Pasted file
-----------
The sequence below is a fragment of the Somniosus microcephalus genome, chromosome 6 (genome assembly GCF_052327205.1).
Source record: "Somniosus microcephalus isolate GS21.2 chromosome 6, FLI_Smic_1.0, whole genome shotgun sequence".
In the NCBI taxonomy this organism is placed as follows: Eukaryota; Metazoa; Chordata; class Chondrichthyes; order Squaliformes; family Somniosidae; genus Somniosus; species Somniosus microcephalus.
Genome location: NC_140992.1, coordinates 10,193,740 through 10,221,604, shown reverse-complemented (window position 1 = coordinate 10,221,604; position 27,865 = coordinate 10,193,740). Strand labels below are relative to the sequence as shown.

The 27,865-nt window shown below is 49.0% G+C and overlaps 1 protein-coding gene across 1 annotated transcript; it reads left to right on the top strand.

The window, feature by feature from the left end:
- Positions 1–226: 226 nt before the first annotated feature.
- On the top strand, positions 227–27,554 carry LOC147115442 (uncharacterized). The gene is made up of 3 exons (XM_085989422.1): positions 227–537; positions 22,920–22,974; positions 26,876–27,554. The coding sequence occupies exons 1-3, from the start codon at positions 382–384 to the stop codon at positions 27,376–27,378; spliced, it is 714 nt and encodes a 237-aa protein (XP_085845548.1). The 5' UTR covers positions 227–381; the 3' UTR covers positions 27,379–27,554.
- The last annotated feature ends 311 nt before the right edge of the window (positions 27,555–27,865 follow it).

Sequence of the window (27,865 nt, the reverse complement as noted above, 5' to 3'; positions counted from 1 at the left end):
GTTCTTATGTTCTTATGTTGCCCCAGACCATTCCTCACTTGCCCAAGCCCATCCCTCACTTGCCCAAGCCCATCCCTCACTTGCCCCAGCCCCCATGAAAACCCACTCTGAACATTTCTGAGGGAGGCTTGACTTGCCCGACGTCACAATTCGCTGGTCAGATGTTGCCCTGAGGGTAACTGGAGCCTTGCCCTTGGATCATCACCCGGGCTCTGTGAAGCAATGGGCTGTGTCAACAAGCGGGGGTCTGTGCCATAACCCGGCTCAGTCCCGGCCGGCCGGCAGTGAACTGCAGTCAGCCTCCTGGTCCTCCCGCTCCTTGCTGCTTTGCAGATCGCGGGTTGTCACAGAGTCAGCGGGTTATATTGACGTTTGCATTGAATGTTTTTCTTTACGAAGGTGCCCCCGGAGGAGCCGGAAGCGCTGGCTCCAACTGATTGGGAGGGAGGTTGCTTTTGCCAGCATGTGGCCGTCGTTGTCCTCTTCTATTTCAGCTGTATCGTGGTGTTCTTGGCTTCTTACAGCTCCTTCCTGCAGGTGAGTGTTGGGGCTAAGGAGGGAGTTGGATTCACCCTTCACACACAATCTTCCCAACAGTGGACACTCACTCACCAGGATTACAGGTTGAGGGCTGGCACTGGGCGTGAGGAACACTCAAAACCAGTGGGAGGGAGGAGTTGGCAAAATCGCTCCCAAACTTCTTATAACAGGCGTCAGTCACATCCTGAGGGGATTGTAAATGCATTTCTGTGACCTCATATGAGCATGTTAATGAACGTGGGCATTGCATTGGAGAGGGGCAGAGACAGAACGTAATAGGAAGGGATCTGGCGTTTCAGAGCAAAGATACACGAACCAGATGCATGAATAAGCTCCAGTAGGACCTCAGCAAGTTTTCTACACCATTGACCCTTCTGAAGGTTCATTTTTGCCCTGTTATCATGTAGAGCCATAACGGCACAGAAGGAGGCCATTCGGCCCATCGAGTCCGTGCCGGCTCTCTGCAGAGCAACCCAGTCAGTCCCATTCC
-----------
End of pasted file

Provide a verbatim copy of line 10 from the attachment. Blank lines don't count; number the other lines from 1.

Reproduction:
Sequence of the window (27,865 nt, the reverse complement as noted above, 5' to 3'; positions counted from 1 at the left end):